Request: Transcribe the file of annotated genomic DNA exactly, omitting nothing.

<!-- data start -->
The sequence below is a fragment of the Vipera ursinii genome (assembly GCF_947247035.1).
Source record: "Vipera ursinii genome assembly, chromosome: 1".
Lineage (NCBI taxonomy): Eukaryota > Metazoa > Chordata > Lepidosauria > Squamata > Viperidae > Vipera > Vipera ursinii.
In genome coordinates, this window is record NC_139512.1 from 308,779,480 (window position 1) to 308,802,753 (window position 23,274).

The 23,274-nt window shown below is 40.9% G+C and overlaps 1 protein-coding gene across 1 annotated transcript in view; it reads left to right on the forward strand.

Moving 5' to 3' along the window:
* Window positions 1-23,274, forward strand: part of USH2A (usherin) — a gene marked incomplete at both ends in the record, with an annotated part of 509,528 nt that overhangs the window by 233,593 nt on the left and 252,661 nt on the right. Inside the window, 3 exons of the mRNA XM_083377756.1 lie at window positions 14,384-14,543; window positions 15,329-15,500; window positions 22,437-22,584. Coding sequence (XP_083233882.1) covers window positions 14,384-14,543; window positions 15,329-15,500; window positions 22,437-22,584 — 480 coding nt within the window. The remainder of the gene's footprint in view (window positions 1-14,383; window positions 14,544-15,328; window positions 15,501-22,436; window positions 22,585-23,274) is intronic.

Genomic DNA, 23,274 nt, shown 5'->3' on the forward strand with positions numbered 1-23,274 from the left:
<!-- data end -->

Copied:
The sequence below is a fragment of the Vipera ursinii genome (assembly GCF_947247035.1).
Source record: "Vipera ursinii genome assembly, chromosome: 1".
Lineage (NCBI taxonomy): Eukaryota > Metazoa > Chordata > Lepidosauria > Squamata > Viperidae > Vipera > Vipera ursinii.
In genome coordinates, this window is record NC_139512.1 from 308,779,480 (window position 1) to 308,802,753 (window position 23,274).

The 23,274-nt window shown below is 40.9% G+C and overlaps 1 protein-coding gene across 1 annotated transcript in view; it reads left to right on the forward strand.

Moving 5' to 3' along the window:
* Window positions 1-23,274, forward strand: part of USH2A (usherin) — a gene marked incomplete at both ends in the record, with an annotated part of 509,528 nt that overhangs the window by 233,593 nt on the left and 252,661 nt on the right. Inside the window, 3 exons of the mRNA XM_083377756.1 lie at window positions 14,384-14,543; window positions 15,329-15,500; window positions 22,437-22,584. Coding sequence (XP_083233882.1) covers window positions 14,384-14,543; window positions 15,329-15,500; window positions 22,437-22,584 — 480 coding nt within the window. The remainder of the gene's footprint in view (window positions 1-14,383; window positions 14,544-15,328; window positions 15,501-22,436; window positions 22,585-23,274) is intronic.

Genomic DNA, 23,274 nt, shown 5'->3' on the forward strand with positions numbered 1-23,274 from the left: